One-on-one conferences have become a cornerstone in many language arts teachers’ elementary classrooms as an effective method to foster individualized student growth. But how do educators make conferences manageable, meaningful and student-driven in the secondary English classroom? In this practical, teacher-friendly text, we consider strategies for managing the logistics of conferencing with 100+ students, and moving the preparation, and direction of conferences from teacher to student. Readers will walk away with specific tools to create, develop, or revise their practice of conferencing leading to greater student ownership.
Anita Abraham has been a high school English teacher in NYC public schools for 15 years. She has presented at the National Council of Teachers of English and semi-finalist for the Big Apple Awards and recipient of the Fund for Teachers Fellowship. She lives on Long island with her husband and three children.
Amy Matthusen has been a high school English teacher in NYC public schools for 17 years. She presents regularly at the National Council of Teachers of English and has been published in English Journal. She has received teaching awards from the Fund for Teachers, The New Teacher Project, and the NYC Teaching Fellows, and has worked as a Coach for teachers with the National Math Science Initiative.
Foreword- Carl Anderson
Part I: Broader Context & Getting Started
Introduction- Christina Ponzio
Chapter 1: Building a Culture of Conferencing
Chapter 2: Getting Organized and Overcoming the Biggest Hurdles
Part II: Tools & Examples for Specific Types of Conferences
Chapter 3: Before Writing: Brainstorming and Outlining Conferences
Chapter 4: During Writing: Drafting Conferences
Chapter 5: Revision Conferences
Chapter 6: Reflective and Portfolio Conferences
Part III: Reflection
Chapter 7: Challenges, Time Constraints, and Next Steps
Conferencing with student writers can empower students to take ownership over their writing, target specific writing goals, and develop practices that will last beyond any given assignment or task. But conferring can be challenging in secondary classrooms, where teachers often work with over 100 students per day. In this book, Matthusen and Abraham offer a long-awaited resource for middle and high school teachers who are committed to holding writing conferences in realistic and sustainable ways. Packed with specific strategies and classroom examples, Conferencing in the Secondary Classroom is a necessary tool for implementing meaningful writing conferences across the school year.
Giving effective feedback is one of the most high-impact moves we can make as a teacher. In the English classroom, writing conferences can serve as the best way to give meaningful feedback that will move and empower our writers. But how to do conferences in the middle or high school classroom, when we see over one hundred students a week, and perhaps have never tried this kind of instructional practice? This book will show you the way. Matthusen and Abraham give specific, practical, and authentic guidance so writing conferences are doable and they make a difference in every writer's growth. The authors are public school teachers who speak from experience. They break down all the steps in creating a strong classroom culture for conferring, getting organized, understanding different kinds of conferences, and trouble-shooting along the way. This book shows us how to increase all writer's skills, confidence, and independence so their writing identities thrive. What could be more important as we send them off to be citizens of the world, their voices ready to be heard by the world?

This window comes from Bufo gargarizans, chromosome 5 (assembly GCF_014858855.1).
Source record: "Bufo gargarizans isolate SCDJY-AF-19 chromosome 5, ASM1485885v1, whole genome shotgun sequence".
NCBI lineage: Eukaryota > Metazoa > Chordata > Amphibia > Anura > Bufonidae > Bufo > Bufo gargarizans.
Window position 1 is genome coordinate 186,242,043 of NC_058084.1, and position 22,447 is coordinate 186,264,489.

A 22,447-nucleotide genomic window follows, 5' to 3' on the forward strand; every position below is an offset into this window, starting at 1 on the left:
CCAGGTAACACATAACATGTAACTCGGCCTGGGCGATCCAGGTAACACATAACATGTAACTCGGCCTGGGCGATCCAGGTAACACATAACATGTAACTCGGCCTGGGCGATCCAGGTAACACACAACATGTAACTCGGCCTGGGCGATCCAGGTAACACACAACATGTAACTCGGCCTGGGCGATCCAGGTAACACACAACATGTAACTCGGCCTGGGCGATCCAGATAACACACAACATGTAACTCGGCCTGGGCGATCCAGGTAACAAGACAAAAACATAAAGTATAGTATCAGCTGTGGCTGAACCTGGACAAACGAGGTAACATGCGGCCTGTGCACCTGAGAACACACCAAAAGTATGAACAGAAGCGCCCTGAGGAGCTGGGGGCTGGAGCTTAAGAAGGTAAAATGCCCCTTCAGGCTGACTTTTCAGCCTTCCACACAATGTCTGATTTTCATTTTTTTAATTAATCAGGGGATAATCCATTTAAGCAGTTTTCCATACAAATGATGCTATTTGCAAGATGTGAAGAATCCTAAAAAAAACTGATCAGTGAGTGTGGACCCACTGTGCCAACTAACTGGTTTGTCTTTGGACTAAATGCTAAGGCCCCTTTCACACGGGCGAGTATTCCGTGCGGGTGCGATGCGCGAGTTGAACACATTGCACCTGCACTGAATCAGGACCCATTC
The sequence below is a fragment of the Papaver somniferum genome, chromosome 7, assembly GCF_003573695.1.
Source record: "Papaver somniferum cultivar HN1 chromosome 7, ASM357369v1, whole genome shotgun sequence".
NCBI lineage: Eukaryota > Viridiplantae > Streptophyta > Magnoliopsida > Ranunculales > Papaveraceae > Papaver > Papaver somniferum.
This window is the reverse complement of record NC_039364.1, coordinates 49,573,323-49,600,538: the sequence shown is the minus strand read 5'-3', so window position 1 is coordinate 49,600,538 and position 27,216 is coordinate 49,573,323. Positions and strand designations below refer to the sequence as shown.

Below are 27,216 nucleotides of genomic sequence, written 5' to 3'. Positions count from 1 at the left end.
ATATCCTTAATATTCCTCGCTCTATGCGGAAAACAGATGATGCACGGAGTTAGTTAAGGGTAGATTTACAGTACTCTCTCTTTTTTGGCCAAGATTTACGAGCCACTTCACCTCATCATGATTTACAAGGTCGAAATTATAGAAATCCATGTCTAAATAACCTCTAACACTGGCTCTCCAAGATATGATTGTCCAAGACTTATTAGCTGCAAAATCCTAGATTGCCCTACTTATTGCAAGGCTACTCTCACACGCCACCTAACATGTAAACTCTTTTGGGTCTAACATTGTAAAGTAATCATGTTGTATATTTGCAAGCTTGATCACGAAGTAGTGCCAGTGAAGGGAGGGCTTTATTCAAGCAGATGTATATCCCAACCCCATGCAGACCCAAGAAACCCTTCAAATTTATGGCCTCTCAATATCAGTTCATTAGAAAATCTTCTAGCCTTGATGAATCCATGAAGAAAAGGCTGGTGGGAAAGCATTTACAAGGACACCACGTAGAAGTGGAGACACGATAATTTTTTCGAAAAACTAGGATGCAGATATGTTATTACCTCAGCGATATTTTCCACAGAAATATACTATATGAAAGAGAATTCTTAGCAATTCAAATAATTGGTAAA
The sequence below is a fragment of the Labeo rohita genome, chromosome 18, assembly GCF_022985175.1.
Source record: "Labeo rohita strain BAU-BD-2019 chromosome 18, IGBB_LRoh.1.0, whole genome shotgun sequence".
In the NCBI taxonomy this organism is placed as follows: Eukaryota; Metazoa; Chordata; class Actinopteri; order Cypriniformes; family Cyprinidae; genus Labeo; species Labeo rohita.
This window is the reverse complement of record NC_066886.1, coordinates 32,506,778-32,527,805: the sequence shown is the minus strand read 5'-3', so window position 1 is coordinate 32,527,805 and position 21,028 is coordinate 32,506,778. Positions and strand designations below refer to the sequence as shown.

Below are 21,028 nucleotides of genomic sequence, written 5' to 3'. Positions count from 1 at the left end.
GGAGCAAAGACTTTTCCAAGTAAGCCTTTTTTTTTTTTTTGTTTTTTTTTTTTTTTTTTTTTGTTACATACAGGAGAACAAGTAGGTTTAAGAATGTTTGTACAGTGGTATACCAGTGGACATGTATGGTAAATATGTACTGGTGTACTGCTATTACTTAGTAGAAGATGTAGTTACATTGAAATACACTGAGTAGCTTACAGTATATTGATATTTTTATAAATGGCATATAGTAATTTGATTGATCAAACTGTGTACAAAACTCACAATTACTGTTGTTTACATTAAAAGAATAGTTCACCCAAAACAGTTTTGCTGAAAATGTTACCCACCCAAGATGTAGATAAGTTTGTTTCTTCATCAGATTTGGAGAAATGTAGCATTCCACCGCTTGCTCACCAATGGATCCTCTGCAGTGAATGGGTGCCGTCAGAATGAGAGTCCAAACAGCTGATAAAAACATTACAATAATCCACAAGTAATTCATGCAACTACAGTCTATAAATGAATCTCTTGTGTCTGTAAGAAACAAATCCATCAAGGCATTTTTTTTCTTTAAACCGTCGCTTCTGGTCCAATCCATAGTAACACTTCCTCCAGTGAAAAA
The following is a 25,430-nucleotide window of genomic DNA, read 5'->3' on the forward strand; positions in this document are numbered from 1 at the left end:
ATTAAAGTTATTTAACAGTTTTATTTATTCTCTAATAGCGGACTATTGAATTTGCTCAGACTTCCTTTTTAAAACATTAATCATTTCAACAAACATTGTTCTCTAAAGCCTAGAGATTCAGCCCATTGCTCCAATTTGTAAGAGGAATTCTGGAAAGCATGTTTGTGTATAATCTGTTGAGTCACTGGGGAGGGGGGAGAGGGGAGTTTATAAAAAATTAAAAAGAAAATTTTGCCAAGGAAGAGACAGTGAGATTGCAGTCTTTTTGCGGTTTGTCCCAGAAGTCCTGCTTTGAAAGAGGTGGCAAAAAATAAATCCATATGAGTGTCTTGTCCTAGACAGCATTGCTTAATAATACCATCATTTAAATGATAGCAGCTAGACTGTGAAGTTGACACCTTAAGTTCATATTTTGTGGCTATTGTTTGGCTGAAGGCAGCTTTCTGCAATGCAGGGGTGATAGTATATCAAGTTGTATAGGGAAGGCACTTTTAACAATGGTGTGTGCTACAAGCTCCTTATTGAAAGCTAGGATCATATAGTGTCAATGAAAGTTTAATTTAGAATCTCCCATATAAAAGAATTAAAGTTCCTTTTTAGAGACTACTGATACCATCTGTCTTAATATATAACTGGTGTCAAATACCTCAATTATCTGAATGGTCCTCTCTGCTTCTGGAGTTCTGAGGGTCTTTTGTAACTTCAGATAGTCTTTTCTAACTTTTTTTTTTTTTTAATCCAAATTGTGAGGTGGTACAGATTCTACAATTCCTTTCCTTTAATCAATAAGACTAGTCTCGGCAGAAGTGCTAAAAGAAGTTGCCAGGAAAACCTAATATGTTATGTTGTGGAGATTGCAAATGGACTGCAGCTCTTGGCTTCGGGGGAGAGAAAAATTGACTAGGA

Conferencing is an absolute must-make move of guided inquiry and cognitive apprenticeship approaches to teaching and learning, which is the most powerful way to teach if we care about each student actualizing her full potential, to achieving equity, to teaching in culturally and personally responsive ways. In this book, you’ll be apprenticed into the use of conferences by two great-hearted teachers speaking from the authority of their expansive experience. They know the pitfalls and the productive struggles. And through it they’ve developed tools that make conferencing work for teachers and learners. What’s in it for you? Empowered teaching and deeper and more joyful learning in a culture of deeply interpersonal engagement. I highly recommend this book as a must-make read!